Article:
The Georgia Court of Appeals recently considered the issue of whether a business auto insurance policy provides uninsured/underinsured motorist (UM) coverage.
The plaintiff was injured in a vehicle collision while operating a tractor belonging to the companies he owned. An insurance company had issued a business automobile policy to the companies. The Insurance Company argued that the tractor wasn’t included in the policy’s UM coverage. In response, the plaintiff (and his companies) filed an action against the insurer, asserting claims for declaratory judgment, breach of contract, and negligent failure to procure insurance.
The plaintiff’s companies grow Vidalia onions. In 2015, he spoke with an insurance agent about getting business auto insurance for his companies’ farming operations. The plaintiff applied for a business auto policy that provided UM coverage for “All Owned Autos” and liability coverage for “Autos Specified on Schedule.” But the plaintiff didn’t specifically discuss UM coverage with the agent. The application quoted a premium and stated:
Coverage is not bound and no coverage will be afforded by this quotation. This insurance quote is not a part of the insurance policy. If there is any discrepancy in the coverages shown in this quote and that of the actual policy issued, the policy coverages will prevail.
The insurance agency then provided the plaintiff with a proposal for insurance from the Insurance Company that included business auto insurance. Consistent with the application, the proposal quoted a premium for UM coverage for “All Owned Autos” and a premium for liability coverage for “Autos Specified on Schedule.” And the proposal stated the same caveat.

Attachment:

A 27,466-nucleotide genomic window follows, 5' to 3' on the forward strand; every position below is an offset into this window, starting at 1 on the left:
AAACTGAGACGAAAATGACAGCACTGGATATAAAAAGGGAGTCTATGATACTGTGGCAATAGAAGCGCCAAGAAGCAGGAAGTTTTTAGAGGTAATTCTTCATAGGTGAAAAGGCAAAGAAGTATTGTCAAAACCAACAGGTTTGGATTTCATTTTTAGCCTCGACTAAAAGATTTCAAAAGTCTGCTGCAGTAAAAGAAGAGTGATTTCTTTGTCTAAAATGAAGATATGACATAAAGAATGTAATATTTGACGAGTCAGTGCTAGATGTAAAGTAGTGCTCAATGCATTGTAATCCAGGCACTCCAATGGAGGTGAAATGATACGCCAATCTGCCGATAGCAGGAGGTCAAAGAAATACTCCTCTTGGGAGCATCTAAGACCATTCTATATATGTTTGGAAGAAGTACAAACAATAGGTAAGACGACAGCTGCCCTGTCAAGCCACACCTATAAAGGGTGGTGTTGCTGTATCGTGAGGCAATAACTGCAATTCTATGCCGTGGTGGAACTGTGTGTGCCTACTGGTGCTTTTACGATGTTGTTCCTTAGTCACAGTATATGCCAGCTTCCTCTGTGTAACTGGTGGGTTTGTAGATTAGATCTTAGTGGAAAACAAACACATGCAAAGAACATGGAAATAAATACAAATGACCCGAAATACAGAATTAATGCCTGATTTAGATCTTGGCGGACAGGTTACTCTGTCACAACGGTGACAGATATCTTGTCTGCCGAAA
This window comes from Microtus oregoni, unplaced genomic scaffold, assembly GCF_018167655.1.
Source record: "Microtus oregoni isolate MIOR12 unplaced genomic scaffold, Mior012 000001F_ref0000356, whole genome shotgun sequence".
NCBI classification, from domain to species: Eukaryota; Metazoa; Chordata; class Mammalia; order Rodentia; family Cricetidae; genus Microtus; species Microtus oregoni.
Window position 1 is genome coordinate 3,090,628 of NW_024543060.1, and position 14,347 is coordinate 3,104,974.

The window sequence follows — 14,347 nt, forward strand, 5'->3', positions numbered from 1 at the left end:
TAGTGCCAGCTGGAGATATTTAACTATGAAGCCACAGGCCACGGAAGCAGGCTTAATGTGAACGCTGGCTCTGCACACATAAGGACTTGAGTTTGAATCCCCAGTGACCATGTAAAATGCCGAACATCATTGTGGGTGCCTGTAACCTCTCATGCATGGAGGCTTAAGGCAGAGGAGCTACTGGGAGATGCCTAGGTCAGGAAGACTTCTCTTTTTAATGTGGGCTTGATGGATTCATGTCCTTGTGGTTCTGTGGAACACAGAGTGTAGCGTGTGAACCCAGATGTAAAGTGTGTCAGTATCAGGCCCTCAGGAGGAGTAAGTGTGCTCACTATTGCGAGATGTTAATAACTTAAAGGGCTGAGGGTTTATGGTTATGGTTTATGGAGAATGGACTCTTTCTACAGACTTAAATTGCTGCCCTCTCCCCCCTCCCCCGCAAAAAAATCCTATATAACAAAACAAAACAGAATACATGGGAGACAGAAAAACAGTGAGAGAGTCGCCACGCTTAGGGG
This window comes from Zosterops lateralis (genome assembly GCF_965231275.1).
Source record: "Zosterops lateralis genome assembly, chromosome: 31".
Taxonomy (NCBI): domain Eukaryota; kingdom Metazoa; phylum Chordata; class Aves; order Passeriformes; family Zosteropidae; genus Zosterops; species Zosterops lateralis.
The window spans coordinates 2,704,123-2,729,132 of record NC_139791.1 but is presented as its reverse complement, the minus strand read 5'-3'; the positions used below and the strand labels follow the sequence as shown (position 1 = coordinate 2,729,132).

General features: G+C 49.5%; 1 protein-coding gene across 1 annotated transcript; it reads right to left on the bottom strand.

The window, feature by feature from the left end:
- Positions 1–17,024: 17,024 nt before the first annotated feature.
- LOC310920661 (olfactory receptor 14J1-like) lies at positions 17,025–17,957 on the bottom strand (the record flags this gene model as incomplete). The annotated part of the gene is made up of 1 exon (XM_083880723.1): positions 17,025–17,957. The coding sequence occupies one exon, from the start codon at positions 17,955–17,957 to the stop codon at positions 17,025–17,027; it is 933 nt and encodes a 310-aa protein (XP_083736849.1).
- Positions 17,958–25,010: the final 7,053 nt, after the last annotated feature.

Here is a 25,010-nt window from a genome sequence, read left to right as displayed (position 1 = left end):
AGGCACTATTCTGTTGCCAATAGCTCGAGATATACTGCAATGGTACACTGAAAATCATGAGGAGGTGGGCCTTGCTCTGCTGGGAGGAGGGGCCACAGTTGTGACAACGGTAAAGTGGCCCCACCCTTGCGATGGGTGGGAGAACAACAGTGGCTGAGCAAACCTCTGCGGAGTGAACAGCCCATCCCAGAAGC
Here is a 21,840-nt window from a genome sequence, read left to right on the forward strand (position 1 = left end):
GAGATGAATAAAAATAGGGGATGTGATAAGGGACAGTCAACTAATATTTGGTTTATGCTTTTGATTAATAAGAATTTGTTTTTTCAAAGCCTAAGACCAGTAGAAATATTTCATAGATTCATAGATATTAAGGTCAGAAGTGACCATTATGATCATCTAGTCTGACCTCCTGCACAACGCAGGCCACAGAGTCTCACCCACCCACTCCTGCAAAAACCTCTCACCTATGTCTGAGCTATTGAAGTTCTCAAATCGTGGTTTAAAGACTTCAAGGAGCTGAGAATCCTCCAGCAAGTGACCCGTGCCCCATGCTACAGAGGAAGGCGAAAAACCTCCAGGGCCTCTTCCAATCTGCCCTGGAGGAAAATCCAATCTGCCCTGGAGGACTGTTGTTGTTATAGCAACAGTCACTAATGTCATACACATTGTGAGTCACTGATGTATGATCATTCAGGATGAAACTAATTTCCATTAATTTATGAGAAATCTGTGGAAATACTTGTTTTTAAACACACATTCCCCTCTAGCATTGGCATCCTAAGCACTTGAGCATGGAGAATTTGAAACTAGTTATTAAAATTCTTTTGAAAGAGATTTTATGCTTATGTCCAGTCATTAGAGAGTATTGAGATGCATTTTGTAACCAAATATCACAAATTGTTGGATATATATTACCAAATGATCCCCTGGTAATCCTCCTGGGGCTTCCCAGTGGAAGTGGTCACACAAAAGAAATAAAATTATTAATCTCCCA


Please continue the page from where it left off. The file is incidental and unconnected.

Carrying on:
The Insurance Company issued a business auto policy to the companies as part of a larger package of insurance. That policy provided liability and UM coverage, among other types of coverage, to specific categories of “autos.” The policy expressly defined which “autos” fell within each category by referring to numeric symbols placed next to each of the specific types of coverage under “ITEM TWO” of the policy’s declarations page. It stated:
This policy provides only those coverages where a charge is shown in the premium column below. Each of these coverages will apply only to those “autos” shown as covered “autos.” “Autos” are shown as covered “autos” for a particular coverage by the entry of one or more of the symbols from the COVERED AUTOS section of the Business Auto or Motor Carrier Coverage Form next to the name of the coverage.
The declarations page showed that the policy provides UM coverage for “autos” that were specifically described on a schedule under another part of the declarations page. Symbol 19 pertains to “autos” that were land vehicles and that would fall under the policy’s definition of “mobile equipment,” except for the fact that they were subject to compulsory insurance laws.
Notably, although the business auto policy included another numeric symbol for all “Owned ‘Autos,’” the declarations page of the companies’ policy in this case didn’t refer to that symbol when describing either the liability or UM coverage provided. So, although the plaintiff had requested UM coverage for “All Owned Autos” and the agency had included that request in the proposal, the policy expressly provided UM coverage to only some of the autos for which it provided liability coverage.
On November 1, 2017, the plaintiff was driving a tractor belonging to one of the companies on a public road when he was rear-ended by another vehicle. At the time, the plaintiff was engaged in agricultural business, traveling from a field where he’d been working with the tractor to another location to pick up some fertilizer. The plaintiff was seriously injured in this accident, and he ultimately obtained a judgment against the other driver for $464,000. The other driver had liability insurance which paid the policy limits of $25,000.
After the accident, the insurance agent told the plaintiff that the UM coverage in the companies’ business auto policy would apply. The plaintiff sought to recover the remainder of his judgment from the Insurance Company, but it declined to pay.
The plaintiff sued the Insurance Company, arguing that it breached a duty under the policy to provide UM coverage on the tractor. He sought declarations that the policy provided such coverage and that the UM coverage applied to the injuries the plaintiff sustained in the accident.